Moffett (1987) - For female castes, probable synapomorphies include:

1. The blunt spines on the head and ali trunk of workers, which closely resemble those found in many Mycocepurus and Myrmicocrypta species and some other attines.

2. Presence of a projection located somewhat ventrad on the posterior-lateral surface of the head, remarkably similar to projections found in Myrmicocrypta (feeble ridges present on the heads of Mycocepurus workers may be homologous).

3. Presence of a narrow, finger-shaped extention of the clypeus, which is produced back between the antennal carinae, as in Mycocepurus and Myrmicocrypta.

4. Shape and position of lateral ridges on the dorsal surface of the petiole node closely resemble most species of Myrmicocrypta and Mycocepurus. Petiole shape in these genera is very close to that of Proatta.

5. Posterior margin of postpetiole indented medad in dorsal view, as in most attines.

6. Queen with two pairs of blunt spines on anterior face of pronotum very similar in size and location to those of Myrmicocrypta queens. Proatta, gynes also closely resemble those of attines in wing venation and in trunk shape. Proatta males likewise resemble those of attines.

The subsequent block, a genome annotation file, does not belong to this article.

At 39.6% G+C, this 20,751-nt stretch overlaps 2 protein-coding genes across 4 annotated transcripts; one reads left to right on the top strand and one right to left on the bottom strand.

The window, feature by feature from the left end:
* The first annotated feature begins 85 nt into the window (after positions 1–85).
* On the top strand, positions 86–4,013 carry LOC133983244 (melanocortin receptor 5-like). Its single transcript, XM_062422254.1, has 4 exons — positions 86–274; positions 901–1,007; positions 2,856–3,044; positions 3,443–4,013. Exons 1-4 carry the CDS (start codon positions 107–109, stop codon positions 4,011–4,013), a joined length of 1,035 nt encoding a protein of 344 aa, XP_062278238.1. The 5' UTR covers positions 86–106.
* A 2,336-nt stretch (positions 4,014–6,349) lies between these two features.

Of the characters distinguishing Proatta from the Attini (EMERY, 1922; WEBER, 1.958), several (e.g. the number of antennal segments) are apparently plesiomorphies. Contrary to statements by EMERY (1922) and others, the front tarsi of attine ants are not always conspicuously more dilated than in Proatta. The front tarsi of Proatta and species of Cyphomyrmex are particularly similar. The clypeus of Proatta is very distinctive; however, this could represent an autapomorphy.

References